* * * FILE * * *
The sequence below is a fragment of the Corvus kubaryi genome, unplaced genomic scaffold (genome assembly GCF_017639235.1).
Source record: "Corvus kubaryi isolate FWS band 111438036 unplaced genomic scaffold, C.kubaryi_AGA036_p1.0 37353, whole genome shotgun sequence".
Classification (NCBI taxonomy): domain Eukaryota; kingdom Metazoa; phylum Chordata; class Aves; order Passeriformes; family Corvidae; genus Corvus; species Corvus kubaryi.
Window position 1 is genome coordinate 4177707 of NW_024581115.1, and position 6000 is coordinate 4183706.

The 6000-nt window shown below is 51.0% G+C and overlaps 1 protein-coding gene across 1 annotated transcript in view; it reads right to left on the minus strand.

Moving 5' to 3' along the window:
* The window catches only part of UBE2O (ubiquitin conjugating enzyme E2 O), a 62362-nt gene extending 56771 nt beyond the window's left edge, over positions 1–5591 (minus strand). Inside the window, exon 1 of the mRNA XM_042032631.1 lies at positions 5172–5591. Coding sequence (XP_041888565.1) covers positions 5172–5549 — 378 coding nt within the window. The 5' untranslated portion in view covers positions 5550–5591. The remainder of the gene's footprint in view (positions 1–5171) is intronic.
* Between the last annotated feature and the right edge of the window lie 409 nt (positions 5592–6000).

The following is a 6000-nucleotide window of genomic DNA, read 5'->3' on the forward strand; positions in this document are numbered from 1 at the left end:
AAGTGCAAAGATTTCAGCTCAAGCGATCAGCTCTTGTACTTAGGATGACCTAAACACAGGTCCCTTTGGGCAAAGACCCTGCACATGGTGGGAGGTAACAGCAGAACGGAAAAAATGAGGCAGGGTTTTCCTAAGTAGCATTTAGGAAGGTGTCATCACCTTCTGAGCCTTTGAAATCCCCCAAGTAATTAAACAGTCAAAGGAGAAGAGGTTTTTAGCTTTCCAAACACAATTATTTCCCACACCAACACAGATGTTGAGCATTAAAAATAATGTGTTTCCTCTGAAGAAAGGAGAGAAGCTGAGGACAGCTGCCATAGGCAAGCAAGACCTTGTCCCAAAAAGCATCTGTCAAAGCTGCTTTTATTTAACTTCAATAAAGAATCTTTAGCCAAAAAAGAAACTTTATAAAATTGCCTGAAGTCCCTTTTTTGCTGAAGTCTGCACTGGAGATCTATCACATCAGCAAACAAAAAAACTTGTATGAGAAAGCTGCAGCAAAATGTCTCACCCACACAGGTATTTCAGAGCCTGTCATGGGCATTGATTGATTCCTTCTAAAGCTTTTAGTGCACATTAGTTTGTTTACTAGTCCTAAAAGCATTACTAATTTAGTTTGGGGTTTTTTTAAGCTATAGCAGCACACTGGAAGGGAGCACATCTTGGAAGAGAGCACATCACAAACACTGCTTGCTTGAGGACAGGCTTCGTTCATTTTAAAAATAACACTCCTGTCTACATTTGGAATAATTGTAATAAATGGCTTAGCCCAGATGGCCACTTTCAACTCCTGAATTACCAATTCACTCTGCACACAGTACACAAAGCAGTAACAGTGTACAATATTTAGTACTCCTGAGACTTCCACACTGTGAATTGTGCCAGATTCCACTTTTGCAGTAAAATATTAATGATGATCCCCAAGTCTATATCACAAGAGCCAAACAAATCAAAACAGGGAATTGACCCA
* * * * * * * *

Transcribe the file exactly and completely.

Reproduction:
The sequence below is a fragment of the Corvus kubaryi genome, unplaced genomic scaffold (genome assembly GCF_017639235.1).
Source record: "Corvus kubaryi isolate FWS band 111438036 unplaced genomic scaffold, C.kubaryi_AGA036_p1.0 37353, whole genome shotgun sequence".
Classification (NCBI taxonomy): domain Eukaryota; kingdom Metazoa; phylum Chordata; class Aves; order Passeriformes; family Corvidae; genus Corvus; species Corvus kubaryi.
Window position 1 is genome coordinate 4177707 of NW_024581115.1, and position 6000 is coordinate 4183706.

The 6000-nt window shown below is 51.0% G+C and overlaps 1 protein-coding gene across 1 annotated transcript in view; it reads right to left on the minus strand.

Moving 5' to 3' along the window:
* The window catches only part of UBE2O (ubiquitin conjugating enzyme E2 O), a 62362-nt gene extending 56771 nt beyond the window's left edge, over positions 1–5591 (minus strand). Inside the window, exon 1 of the mRNA XM_042032631.1 lies at positions 5172–5591. Coding sequence (XP_041888565.1) covers positions 5172–5549 — 378 coding nt within the window. The 5' untranslated portion in view covers positions 5550–5591. The remainder of the gene's footprint in view (positions 1–5171) is intronic.
* Between the last annotated feature and the right edge of the window lie 409 nt (positions 5592–6000).

The following is a 6000-nucleotide window of genomic DNA, read 5'->3' on the forward strand; positions in this document are numbered from 1 at the left end:
AAGTGCAAAGATTTCAGCTCAAGCGATCAGCTCTTGTACTTAGGATGACCTAAACACAGGTCCCTTTGGGCAAAGACCCTGCACATGGTGGGAGGTAACAGCAGAACGGAAAAAATGAGGCAGGGTTTTCCTAAGTAGCATTTAGGAAGGTGTCATCACCTTCTGAGCCTTTGAAATCCCCCAAGTAATTAAACAGTCAAAGGAGAAGAGGTTTTTAGCTTTCCAAACACAATTATTTCCCACACCAACACAGATGTTGAGCATTAAAAATAATGTGTTTCCTCTGAAGAAAGGAGAGAAGCTGAGGACAGCTGCCATAGGCAAGCAAGACCTTGTCCCAAAAAGCATCTGTCAAAGCTGCTTTTATTTAACTTCAATAAAGAATCTTTAGCCAAAAAAGAAACTTTATAAAATTGCCTGAAGTCCCTTTTTTGCTGAAGTCTGCACTGGAGATCTATCACATCAGCAAACAAAAAAACTTGTATGAGAAAGCTGCAGCAAAATGTCTCACCCACACAGGTATTTCAGAGCCTGTCATGGGCATTGATTGATTCCTTCTAAAGCTTTTAGTGCACATTAGTTTGTTTACTAGTCCTAAAAGCATTACTAATTTAGTTTGGGGTTTTTTTAAGCTATAGCAGCACACTGGAAGGGAGCACATCTTGGAAGAGAGCACATCACAAACACTGCTTGCTTGAGGACAGGCTTCGTTCATTTTAAAAATAACACTCCTGTCTACATTTGGAATAATTGTAATAAATGGCTTAGCCCAGATGGCCACTTTCAACTCCTGAATTACCAATTCACTCTGCACACAGTACACAAAGCAGTAACAGTGTACAATATTTAGTACTCCTGAGACTTCCACACTGTGAATTGTGCCAGATTCCACTTTTGCAGTAAAATATTAATGATGATCCCCAAGTCTATATCACAAGAGCCAAACAAATCAAAACAGGGAATTGACCCA